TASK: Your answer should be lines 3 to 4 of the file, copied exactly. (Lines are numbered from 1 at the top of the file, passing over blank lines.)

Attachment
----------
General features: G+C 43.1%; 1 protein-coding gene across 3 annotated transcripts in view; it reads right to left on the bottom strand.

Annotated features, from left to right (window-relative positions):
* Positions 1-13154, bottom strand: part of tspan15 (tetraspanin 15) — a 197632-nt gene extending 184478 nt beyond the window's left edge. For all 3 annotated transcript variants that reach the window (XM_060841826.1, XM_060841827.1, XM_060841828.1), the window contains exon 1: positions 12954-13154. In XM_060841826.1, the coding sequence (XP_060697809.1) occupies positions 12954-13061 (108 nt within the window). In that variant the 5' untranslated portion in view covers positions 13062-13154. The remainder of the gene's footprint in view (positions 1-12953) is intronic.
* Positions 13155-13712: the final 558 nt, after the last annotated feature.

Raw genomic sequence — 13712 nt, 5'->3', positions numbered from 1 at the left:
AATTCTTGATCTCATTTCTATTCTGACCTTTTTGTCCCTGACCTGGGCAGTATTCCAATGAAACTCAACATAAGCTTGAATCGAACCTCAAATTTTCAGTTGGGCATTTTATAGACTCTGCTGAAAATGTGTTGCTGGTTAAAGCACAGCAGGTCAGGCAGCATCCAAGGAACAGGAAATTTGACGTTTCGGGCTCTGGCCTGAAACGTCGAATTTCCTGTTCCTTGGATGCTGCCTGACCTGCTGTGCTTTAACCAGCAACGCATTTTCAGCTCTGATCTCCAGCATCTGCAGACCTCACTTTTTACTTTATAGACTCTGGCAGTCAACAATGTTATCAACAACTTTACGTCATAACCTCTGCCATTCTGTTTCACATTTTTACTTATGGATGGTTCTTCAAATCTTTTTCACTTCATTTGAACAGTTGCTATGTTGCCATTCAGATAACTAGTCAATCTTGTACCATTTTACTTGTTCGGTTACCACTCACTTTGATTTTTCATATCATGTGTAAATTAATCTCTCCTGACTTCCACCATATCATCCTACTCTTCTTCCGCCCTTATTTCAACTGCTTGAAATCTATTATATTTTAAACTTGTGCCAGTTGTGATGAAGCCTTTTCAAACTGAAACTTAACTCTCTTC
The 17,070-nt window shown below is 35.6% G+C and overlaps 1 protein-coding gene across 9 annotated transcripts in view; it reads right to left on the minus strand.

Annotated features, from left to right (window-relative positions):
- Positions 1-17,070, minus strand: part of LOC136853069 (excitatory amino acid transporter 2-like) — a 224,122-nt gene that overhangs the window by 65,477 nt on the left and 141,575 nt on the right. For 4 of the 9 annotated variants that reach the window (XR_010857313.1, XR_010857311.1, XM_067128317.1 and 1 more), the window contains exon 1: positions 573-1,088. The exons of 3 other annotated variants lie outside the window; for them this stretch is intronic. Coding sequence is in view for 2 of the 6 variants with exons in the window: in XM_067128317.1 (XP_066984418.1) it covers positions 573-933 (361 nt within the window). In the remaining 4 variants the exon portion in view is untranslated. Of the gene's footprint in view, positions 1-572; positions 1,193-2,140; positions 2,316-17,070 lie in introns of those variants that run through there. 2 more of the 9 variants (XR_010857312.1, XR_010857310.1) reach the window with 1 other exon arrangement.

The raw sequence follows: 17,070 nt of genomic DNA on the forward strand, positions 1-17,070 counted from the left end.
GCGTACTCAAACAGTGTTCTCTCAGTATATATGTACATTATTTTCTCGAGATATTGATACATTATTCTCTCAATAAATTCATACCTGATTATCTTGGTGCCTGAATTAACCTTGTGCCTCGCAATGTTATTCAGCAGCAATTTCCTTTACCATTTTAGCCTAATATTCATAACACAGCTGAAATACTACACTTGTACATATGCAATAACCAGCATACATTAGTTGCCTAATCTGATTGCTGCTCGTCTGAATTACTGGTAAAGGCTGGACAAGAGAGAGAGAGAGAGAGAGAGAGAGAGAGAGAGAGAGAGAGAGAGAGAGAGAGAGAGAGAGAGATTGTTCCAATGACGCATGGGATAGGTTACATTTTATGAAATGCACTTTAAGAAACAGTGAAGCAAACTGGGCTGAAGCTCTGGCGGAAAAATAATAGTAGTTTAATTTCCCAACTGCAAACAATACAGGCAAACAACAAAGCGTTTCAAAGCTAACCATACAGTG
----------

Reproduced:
* Positions 1-13154, bottom strand: part of tspan15 (tetraspanin 15) — a 197632-nt gene extending 184478 nt beyond the window's left edge. For all 3 annotated transcript variants that reach the window (XM_060841826.1, XM_060841827.1, XM_060841828.1), the window contains exon 1: positions 12954-13154. In XM_060841826.1, the coding sequence (XP_060697809.1) occupies positions 12954-13061 (108 nt within the window). In that variant the 5' untranslated portion in view covers positions 13062-13154. The remainder of the gene's footprint in view (positions 1-12953) is intronic.
* Positions 13155-13712: the final 558 nt, after the last annotated feature.